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76% Of France’s Island Solar Tender Won By SunPower

SunPower won 39.1 MW of solar power and energy storage projects in the French West Indies and Corsica. These are French non-interconnected zones, and the government of France is considering sustainable electric systems for islands.

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“SunPower applauds the French government for promoting solar power development in the ZNI, and its forward-thinking approach to integrating battery storage with these projects to provide a more resilient, reliable and sustainable utility grid infrastructure,” explained Eduardo Medina, SunPower Executive Vice President.

About 20.7 MW of SunPower’s solar power modules will be used for the projects, and a number of others will also be developed totaling 18.4 MW, with battery storage. SunPower is an American company, but project diversification may be a positive strategy.

The tender was put out last year and called for 25 MW of rooftop solar and 25 MW of ground-mounted solar, including energy storage.

Several million people live in overseas departments and territories administered by France. The French West Indies has a population of about 842,000, and it already has some solar power. A company named Albioma says it has installed 32 MW there. According to a Rocky Mountain Institute blog post, most of the Caribbean islands generate almost all of their electricity from fossil fuels, and residents pay high rates. An NREL document says that the French island of Guadeloupe, which has a population of about 405,000, has only 5.7% of its energy mix coming from solar power. According to this source, about 50% of its energy mix is petroleum and 31% is coal. It wasn’t published in 2016 though, so those figures might not be completely current.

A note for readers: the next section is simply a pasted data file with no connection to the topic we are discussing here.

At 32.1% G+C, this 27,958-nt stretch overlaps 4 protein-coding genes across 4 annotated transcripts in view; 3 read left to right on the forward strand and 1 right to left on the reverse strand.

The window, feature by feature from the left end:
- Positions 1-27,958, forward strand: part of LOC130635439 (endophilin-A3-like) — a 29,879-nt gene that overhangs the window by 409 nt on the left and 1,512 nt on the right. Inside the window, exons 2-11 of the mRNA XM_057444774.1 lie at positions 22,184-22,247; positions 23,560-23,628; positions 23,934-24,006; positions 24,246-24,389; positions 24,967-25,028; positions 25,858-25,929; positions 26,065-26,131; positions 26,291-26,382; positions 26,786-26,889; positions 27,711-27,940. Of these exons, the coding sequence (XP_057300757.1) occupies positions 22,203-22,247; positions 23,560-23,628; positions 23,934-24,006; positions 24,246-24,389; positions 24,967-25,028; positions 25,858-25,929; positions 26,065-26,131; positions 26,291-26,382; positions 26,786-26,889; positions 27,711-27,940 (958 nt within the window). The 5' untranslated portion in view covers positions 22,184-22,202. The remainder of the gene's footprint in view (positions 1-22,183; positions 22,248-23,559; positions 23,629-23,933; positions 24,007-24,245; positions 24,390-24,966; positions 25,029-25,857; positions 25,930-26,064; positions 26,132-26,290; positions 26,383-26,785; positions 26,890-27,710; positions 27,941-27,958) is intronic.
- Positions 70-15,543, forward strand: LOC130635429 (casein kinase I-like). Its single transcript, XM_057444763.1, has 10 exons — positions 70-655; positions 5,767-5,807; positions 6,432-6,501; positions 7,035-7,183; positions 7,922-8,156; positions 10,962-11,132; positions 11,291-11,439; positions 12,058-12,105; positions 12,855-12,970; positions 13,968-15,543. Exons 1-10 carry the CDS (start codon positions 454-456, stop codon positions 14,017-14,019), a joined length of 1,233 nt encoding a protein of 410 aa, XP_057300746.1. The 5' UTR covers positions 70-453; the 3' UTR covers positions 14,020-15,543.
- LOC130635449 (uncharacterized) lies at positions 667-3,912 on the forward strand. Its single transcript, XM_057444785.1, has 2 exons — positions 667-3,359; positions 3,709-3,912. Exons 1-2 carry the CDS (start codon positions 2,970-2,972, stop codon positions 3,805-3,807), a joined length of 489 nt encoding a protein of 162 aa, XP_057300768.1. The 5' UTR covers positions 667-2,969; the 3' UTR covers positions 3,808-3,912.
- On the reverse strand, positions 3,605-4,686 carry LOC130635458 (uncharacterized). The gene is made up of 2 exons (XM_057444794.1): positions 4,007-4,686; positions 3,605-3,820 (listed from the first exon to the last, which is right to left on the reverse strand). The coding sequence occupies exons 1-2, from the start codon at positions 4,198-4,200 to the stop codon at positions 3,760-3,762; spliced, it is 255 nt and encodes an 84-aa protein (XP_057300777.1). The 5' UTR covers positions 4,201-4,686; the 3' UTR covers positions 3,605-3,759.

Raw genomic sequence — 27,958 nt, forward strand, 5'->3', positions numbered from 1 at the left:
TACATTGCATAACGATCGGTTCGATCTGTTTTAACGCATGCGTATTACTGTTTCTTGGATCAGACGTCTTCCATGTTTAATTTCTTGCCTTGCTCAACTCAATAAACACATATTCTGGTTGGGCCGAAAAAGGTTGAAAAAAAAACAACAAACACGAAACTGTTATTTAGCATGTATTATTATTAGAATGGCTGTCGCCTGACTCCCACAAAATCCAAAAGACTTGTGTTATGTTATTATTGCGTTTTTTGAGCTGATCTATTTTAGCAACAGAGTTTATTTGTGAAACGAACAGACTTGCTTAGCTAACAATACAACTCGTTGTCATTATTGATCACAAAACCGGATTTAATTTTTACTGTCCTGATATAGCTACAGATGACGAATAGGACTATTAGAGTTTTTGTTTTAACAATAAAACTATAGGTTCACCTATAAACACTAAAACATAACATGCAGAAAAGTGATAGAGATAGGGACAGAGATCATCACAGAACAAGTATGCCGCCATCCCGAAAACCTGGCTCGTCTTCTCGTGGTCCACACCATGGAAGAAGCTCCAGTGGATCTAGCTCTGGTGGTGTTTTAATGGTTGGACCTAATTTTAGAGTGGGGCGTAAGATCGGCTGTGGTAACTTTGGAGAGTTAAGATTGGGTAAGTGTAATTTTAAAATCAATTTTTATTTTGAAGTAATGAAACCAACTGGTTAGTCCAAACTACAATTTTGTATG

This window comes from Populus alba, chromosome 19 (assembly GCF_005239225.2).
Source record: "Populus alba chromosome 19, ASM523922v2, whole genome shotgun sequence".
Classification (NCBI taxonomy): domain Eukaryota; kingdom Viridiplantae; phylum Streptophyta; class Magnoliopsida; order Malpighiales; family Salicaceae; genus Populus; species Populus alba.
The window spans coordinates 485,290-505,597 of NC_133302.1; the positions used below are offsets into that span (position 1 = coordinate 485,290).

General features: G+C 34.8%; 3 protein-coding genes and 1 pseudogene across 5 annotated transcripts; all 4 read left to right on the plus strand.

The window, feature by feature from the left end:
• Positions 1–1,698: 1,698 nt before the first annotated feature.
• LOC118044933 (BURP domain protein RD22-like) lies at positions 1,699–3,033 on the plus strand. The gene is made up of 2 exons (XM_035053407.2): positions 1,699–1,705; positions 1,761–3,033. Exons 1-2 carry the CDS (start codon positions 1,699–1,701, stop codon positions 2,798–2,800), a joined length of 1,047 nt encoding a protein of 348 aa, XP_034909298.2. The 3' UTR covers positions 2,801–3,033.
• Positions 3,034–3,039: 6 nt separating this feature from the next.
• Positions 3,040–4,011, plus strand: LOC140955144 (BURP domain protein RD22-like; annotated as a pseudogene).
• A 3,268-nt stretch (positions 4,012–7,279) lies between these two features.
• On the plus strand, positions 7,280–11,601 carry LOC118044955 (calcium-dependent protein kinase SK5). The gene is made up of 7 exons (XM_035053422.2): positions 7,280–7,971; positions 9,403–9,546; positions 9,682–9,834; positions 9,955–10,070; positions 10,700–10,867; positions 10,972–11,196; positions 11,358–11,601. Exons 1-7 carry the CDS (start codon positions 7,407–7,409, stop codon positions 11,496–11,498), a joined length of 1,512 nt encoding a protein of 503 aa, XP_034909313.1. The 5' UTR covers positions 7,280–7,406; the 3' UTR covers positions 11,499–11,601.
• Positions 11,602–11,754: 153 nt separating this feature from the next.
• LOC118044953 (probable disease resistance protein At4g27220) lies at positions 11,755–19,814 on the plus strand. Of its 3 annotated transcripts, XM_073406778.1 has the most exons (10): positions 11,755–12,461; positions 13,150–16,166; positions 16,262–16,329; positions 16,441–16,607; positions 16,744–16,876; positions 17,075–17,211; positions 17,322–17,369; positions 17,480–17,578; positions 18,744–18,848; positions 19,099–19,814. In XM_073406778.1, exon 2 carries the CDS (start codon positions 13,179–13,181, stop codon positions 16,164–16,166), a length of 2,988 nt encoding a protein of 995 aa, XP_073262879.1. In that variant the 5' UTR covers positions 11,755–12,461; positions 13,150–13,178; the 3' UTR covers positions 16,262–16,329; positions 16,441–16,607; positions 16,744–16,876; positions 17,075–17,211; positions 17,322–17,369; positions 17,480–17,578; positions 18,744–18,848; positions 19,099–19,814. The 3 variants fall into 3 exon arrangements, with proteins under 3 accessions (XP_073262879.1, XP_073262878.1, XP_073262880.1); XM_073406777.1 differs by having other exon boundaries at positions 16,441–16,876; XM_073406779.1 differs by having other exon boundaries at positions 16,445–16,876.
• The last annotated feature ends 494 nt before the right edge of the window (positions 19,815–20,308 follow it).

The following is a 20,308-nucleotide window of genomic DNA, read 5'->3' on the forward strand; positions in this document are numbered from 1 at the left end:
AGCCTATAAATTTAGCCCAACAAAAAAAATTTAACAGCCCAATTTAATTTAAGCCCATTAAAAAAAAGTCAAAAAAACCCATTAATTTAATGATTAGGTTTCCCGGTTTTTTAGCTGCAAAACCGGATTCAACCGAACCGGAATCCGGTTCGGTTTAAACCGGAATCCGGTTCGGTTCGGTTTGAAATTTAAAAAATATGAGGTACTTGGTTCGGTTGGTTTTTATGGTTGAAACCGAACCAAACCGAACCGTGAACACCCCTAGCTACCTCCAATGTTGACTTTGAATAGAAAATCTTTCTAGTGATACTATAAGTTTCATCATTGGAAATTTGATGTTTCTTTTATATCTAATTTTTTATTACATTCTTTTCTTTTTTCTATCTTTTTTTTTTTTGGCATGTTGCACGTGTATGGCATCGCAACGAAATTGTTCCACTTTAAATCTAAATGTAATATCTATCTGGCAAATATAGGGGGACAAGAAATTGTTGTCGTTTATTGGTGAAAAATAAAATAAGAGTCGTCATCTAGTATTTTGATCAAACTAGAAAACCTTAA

Tourism is a big economic factor in the Caribbean, so making the islands more environmentally sustainable is very likely to be a good long-term plan both financially and ecologically, to ensure the natural beauty remains in intact.

Corsica has a population of about 322,000. One source stated it would receive a number of megawatts of solar power development soon, though it wasn’t clear what portion would be coming from SunPower.

Image Credit: Pierre BronaCC BY-SA 3.0


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Hello, I have been writing online for some time, and enjoy the outdoors. If you like, you can follow me on Twitter: https://twitter.com/JakeRsol

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